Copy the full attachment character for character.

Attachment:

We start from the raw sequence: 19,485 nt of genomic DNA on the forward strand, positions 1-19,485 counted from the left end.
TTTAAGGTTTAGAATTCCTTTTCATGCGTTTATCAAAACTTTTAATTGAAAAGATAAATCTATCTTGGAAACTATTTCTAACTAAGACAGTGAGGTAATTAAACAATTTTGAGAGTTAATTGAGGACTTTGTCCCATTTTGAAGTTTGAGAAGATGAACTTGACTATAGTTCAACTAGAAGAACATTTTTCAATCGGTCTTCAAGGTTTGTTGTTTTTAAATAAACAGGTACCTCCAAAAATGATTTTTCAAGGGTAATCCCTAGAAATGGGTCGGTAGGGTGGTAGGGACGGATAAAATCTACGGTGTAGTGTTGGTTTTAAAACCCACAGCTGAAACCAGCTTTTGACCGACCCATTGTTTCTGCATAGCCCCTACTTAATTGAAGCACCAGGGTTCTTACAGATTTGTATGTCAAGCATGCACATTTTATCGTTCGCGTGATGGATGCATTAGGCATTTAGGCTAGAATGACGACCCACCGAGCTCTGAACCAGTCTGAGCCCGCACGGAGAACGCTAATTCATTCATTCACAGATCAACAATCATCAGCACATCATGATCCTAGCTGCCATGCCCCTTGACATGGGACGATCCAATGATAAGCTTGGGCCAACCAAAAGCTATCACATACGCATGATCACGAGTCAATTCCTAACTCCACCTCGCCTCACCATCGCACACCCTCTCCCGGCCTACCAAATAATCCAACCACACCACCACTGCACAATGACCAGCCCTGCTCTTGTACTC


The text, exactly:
We start from the raw sequence: 19,485 nt of genomic DNA on the forward strand, positions 1-19,485 counted from the left end.
TTTAAGGTTTAGAATTCCTTTTCATGCGTTTATCAAAACTTTTAATTGAAAAGATAAATCTATCTTGGAAACTATTTCTAACTAAGACAGTGAGGTAATTAAACAATTTTGAGAGTTAATTGAGGACTTTGTCCCATTTTGAAGTTTGAGAAGATGAACTTGACTATAGTTCAACTAGAAGAACATTTTTCAATCGGTCTTCAAGGTTTGTTGTTTTTAAATAAACAGGTACCTCCAAAAATGATTTTTCAAGGGTAATCCCTAGAAATGGGTCGGTAGGGTGGTAGGGACGGATAAAATCTACGGTGTAGTGTTGGTTTTAAAACCCACAGCTGAAACCAGCTTTTGACCGACCCATTGTTTCTGCATAGCCCCTACTTAATTGAAGCACCAGGGTTCTTACAGATTTGTATGTCAAGCATGCACATTTTATCGTTCGCGTGATGGATGCATTAGGCATTTAGGCTAGAATGACGACCCACCGAGCTCTGAACCAGTCTGAGCCCGCACGGAGAACGCTAATTCATTCATTCACAGATCAACAATCATCAGCACATCATGATCCTAGCTGCCATGCCCCTTGACATGGGACGATCCAATGATAAGCTTGGGCCAACCAAAAGCTATCACATACGCATGATCACGAGTCAATTCCTAACTCCACCTCGCCTCACCATCGCACACCCTCTCCCGGCCTACCAAATAATCCAACCACACCACCACTGCACAATGACCAGCCCTGCTCTTGTACTC